Into the Multiverse: How Christopher Reyes Created an Alternate World 

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The moto crawler has crashed on a moon in an obscure corner of the multiverse. Its pilot and creator, Baron Von Opperbean, is missing. A towering volcano spews smoke and dribbles lava. Mysterious caves beckon you to enter. Maybe the Baron went this way. But then you remember the warning from Louise, the helpful A.I. who guided you here — "Don't go near the anomaly."

It sounds like a scene from a sci-fi blockbuster or a role-playing game. But it's not. Walk into Off The Walls gallery, a warehouse space near Downtown, and you're in Baron Von Opperbean's Exploratorium of Magic, Science, and the Multiverse, a 2,000-square-foot art installation that is the brainchild of multimedia artist Christopher Reyes.

Christopher Reyes
  • Christopher Reyes

Ahead of His Time

Reyes was born in Northern California. His grandfather helped found a martial arts discipline known as Kajukenbo. "It started in the 1940s in Hawaii, so technically it's the first mixed martial art in the country, but it's not well-recognized," Reyes says.

Growing up, Reyes learned Kajukenbo with his father, Grandmaster Alan Reyes. "I still train almost every morning, just for a bit, to wake up and get the flow going."

After his parents' divorce, he moved to Memphis in 1986, where his mother, Vernie Kuglin, was based as a pilot for FedEx. Reyes' artistic skills got him accepted into Memphis College of Art, on the cusp of the digital age. He discovered a new passion in the college's tiny computer lab and began to use digital tools in his graphic design work. "I was the only one using the computers," he says.

He got a job at Ardent Studios exploring the fledgling world of interactive entertainment. "We were working on enhanced CDs and CD ROMs. They weren't called that yet because no one had a name for them. That's where I cut my teeth. I had access to computers and video editors. We had one of the first Avids in the city, I'm sure. That's where I learned how to video edit."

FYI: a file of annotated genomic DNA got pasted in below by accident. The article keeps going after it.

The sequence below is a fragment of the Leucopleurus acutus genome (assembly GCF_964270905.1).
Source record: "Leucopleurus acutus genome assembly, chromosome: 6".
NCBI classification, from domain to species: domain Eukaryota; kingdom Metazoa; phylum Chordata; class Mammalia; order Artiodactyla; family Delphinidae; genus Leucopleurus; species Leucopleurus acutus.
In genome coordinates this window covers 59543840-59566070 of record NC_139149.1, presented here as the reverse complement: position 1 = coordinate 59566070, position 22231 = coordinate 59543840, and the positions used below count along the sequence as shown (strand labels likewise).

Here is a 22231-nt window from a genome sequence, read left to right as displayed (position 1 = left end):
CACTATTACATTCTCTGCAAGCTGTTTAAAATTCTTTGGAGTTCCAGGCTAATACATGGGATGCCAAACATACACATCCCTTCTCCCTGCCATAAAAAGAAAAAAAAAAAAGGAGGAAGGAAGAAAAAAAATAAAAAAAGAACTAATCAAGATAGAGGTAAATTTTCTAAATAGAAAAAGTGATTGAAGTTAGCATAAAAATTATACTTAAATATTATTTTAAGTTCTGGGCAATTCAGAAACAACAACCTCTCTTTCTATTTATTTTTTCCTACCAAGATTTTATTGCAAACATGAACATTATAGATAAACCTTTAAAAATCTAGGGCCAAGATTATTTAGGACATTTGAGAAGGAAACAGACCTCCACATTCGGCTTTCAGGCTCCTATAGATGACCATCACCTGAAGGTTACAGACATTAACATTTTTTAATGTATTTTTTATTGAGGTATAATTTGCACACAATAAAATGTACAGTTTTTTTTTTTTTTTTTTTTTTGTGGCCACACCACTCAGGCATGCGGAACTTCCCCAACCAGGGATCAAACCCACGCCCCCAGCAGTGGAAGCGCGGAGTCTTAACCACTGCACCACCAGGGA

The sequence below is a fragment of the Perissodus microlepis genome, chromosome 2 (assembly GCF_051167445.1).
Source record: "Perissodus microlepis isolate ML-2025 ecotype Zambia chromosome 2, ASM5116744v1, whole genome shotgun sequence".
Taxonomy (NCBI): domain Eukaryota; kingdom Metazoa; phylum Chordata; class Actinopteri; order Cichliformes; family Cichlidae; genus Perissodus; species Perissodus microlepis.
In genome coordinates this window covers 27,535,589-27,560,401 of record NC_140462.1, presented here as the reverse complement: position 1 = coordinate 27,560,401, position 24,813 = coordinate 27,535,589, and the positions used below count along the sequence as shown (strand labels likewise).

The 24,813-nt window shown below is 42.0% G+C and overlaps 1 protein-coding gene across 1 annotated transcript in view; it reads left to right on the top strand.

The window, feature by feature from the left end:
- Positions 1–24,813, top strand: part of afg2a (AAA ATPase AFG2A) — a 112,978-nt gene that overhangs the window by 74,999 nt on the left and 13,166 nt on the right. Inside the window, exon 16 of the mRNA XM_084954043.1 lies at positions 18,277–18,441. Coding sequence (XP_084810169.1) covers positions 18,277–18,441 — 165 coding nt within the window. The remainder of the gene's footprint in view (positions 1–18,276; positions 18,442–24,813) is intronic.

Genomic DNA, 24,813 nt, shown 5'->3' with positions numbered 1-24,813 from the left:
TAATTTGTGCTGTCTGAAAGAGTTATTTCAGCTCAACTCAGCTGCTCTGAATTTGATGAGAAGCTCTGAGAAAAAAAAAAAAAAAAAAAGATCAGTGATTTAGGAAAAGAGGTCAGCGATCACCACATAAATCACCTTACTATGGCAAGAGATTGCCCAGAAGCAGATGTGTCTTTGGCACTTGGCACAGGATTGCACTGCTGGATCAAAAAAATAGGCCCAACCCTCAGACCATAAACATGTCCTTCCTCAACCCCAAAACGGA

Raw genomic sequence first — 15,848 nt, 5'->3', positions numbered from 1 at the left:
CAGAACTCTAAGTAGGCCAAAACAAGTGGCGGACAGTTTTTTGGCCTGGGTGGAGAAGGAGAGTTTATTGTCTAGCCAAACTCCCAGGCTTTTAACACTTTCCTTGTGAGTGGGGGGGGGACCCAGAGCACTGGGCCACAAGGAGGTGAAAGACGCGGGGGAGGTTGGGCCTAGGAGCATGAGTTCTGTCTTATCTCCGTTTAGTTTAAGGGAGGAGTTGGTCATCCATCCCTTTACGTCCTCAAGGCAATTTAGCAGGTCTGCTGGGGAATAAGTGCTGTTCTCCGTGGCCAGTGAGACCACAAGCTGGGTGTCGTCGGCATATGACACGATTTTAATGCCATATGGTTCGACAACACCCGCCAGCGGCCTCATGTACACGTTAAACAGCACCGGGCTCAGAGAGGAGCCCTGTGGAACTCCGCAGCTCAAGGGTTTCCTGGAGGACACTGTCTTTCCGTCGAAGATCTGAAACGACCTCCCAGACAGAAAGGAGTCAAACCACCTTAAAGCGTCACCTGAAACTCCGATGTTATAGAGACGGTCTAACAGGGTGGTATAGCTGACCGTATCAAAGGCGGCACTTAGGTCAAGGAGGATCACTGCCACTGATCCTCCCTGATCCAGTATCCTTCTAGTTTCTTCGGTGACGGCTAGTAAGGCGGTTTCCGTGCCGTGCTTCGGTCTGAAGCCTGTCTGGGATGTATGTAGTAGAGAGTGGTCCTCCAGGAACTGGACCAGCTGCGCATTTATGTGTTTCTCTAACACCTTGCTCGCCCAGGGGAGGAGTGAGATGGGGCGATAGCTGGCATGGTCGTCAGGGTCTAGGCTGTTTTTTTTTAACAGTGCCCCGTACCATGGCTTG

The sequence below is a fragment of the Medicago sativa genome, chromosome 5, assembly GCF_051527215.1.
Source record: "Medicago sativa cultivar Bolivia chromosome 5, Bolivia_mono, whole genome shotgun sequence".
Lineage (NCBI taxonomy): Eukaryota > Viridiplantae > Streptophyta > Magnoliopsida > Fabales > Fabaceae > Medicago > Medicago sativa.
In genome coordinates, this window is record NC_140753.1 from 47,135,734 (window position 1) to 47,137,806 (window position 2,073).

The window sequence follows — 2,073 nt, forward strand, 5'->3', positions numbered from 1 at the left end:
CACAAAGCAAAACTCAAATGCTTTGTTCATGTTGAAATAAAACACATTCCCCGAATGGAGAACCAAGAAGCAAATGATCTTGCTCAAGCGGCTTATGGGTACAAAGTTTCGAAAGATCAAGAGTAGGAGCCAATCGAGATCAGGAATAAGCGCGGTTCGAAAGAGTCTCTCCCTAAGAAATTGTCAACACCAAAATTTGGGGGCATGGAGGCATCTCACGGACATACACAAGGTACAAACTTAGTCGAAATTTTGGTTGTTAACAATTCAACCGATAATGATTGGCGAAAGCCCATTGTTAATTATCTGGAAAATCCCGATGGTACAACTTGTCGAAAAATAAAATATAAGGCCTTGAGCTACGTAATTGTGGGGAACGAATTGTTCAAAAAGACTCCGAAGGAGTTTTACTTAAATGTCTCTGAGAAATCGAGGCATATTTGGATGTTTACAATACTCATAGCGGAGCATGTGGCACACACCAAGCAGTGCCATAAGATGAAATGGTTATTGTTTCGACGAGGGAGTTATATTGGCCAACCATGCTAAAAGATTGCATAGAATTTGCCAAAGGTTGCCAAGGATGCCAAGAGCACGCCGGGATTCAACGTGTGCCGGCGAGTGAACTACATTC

His nights were spent in Memphis' electronic music scene. "I don't know if I'd call myself a musician," he says, "but I can sequence the hell out of some electronic music."

It was around this time, in the early 1990s, that he approached Downtown real estate mogul Henry Turley about buying an empty warehouse space at 1 S. Main. At the time, Downtown Memphis was nearly abandoned. An artist with a well-paying tech job was the ideal person to revitalize the space. But Reyes couldn't get a loan to cover the entire building, so Turley proposed a solution: He would create a condominium association for 1 S. Main and sell Reyes the cavernous upper story of the building, while retaining control of the ground floor, which was rented to a small restaurant.

Accessible only through a rickety metal staircase in an alley, the artist's loft became Reyes' home. For years, Reyes had to go downstairs to use the bathroom. But as the '90s wore on, he paid off the first mortgage and took out a second one to finance renovations. Eventually, he built a second floor in the loft, expanding from 4,000 to 6,000 square feet, with two bathrooms and plenty of space for offices and the kind of big art projects he favored.